Cutting away at your labia sounds extreme, but more and more women are going under the surgeon’s knife. Amy Clare reports on a Channel 4 documentary which attempted to shine a light on why this is happening
Television is not exactly woman’s best friend. It bombards us with sexist advertising (when will dad ever go to Iceland, I wonder?); it harangues us with the likes of Loose Women and the hateful, self esteem destroying 10 Years Younger while offering us few non-stereotypical female role models to compensate. As a feminist, I am frankly sick and tired of television. But when I saw the trailer for The Perfect Vagina, broadcast on Channel 4 on Sunday 17 August, I actually got a little bit excited. Here was a documentary seemingly set to address an issue feminists have been shouting about for decades: that there is something pathologically wrong with a world in which women fear and hate that most female part of their bodies, their vaginas. As it turned out, this programme was a baby step in the right direction, but one which only partly fulfilled its subversive potential.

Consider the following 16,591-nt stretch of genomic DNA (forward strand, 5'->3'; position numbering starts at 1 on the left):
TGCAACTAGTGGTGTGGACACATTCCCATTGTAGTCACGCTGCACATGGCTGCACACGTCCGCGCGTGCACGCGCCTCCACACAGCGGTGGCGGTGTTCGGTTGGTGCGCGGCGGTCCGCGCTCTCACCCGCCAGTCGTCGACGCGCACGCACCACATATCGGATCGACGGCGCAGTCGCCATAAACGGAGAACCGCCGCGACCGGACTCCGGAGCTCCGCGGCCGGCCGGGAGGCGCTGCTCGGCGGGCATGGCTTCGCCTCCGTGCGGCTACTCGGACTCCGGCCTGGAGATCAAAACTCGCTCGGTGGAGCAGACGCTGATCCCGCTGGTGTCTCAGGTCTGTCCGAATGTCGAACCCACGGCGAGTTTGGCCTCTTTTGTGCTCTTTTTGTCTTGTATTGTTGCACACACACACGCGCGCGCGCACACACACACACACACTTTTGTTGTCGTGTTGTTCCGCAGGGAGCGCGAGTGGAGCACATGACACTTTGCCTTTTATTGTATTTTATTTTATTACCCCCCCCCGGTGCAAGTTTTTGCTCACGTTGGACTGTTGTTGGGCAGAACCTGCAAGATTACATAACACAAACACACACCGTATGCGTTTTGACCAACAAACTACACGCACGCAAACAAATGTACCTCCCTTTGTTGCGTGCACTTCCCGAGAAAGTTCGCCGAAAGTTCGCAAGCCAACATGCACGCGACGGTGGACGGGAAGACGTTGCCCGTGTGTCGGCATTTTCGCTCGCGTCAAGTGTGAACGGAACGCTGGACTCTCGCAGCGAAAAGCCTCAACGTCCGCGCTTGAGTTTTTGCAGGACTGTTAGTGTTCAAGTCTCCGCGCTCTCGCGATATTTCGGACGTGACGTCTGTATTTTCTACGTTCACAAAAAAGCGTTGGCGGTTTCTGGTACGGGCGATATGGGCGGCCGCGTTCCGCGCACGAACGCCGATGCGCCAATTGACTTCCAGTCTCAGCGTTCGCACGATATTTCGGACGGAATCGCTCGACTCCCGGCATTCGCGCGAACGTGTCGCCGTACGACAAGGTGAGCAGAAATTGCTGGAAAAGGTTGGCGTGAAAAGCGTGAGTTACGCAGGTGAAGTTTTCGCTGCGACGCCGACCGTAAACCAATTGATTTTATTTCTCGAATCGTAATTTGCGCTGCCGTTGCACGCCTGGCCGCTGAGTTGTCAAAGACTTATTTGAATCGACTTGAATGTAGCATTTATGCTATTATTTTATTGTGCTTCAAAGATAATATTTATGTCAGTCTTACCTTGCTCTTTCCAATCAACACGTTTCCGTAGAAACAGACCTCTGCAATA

Fronted by Lisa Rogers, this part of Channel 4’s ‘G-Spot’ series focused on the rise in vaginal cosmetic surgery, specifically labiaplasty. For the uninitiated, labiaplasty involves cutting off the inner labia so that they don’t ‘hang’ below the outer labia. Ouch, ouch and thrice ouch. The labiaplasty business has skyrocketed over the past few years, and Lisa’s mission was to find out why so many women hate the appearance of their vulvas to the point that they’d willingly have pieces of them surgically removed.